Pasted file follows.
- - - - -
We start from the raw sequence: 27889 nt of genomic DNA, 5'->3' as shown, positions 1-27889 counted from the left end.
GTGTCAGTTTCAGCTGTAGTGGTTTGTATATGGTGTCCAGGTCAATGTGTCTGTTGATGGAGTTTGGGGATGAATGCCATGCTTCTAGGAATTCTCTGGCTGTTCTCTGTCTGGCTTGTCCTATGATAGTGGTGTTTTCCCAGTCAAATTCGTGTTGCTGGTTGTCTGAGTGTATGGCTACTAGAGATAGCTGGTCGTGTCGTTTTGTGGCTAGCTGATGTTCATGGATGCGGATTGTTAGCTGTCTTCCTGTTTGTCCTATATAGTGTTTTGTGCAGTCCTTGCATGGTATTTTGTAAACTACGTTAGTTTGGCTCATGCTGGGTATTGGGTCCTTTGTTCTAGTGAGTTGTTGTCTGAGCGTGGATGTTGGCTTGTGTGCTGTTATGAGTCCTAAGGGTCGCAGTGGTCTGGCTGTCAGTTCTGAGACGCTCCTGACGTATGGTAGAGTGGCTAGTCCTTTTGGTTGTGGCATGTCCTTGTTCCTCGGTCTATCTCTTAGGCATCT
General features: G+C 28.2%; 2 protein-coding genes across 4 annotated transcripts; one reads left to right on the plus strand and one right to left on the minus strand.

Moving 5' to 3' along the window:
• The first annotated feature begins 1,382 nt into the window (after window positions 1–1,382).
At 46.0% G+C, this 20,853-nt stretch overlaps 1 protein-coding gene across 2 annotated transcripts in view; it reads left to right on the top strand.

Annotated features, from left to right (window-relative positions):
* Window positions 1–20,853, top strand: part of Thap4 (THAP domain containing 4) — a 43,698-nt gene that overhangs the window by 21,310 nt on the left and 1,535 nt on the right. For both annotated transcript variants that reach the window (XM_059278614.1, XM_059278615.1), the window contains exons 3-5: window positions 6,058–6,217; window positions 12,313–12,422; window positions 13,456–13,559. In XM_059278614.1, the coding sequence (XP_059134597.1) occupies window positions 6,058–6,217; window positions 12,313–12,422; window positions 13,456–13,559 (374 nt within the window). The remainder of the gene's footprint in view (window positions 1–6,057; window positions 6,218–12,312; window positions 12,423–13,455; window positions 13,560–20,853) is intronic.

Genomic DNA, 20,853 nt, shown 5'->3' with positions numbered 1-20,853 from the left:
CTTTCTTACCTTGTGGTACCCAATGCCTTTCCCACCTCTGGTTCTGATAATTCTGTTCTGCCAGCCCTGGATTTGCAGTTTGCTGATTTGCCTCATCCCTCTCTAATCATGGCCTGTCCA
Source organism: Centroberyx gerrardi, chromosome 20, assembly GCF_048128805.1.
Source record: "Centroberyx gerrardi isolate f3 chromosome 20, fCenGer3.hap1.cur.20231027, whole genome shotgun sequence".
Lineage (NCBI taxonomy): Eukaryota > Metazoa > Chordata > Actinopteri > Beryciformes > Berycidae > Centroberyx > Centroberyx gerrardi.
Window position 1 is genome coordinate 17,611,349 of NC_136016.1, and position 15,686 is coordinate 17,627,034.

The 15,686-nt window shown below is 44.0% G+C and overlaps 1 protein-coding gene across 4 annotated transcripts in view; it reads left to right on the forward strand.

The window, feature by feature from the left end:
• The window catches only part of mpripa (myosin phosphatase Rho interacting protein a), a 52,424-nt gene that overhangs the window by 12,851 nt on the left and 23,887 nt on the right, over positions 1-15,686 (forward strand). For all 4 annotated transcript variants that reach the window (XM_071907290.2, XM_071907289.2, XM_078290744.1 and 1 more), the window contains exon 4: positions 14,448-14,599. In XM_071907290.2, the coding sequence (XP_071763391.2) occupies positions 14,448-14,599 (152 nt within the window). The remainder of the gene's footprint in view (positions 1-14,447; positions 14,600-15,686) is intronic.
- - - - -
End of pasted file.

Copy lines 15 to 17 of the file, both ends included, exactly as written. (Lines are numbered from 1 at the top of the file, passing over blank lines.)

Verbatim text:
The 15,686-nt window shown below is 44.0% G+C and overlaps 1 protein-coding gene across 4 annotated transcripts in view; it reads left to right on the forward strand.

The window, feature by feature from the left end:
• The window catches only part of mpripa (myosin phosphatase Rho interacting protein a), a 52,424-nt gene that overhangs the window by 12,851 nt on the left and 23,887 nt on the right, over positions 1-15,686 (forward strand). For all 4 annotated transcript variants that reach the window (XM_071907290.2, XM_071907289.2, XM_078290744.1 and 1 more), the window contains exon 4: positions 14,448-14,599. In XM_071907290.2, the coding sequence (XP_071763391.2) occupies positions 14,448-14,599 (152 nt within the window). The remainder of the gene's footprint in view (positions 1-14,447; positions 14,600-15,686) is intronic.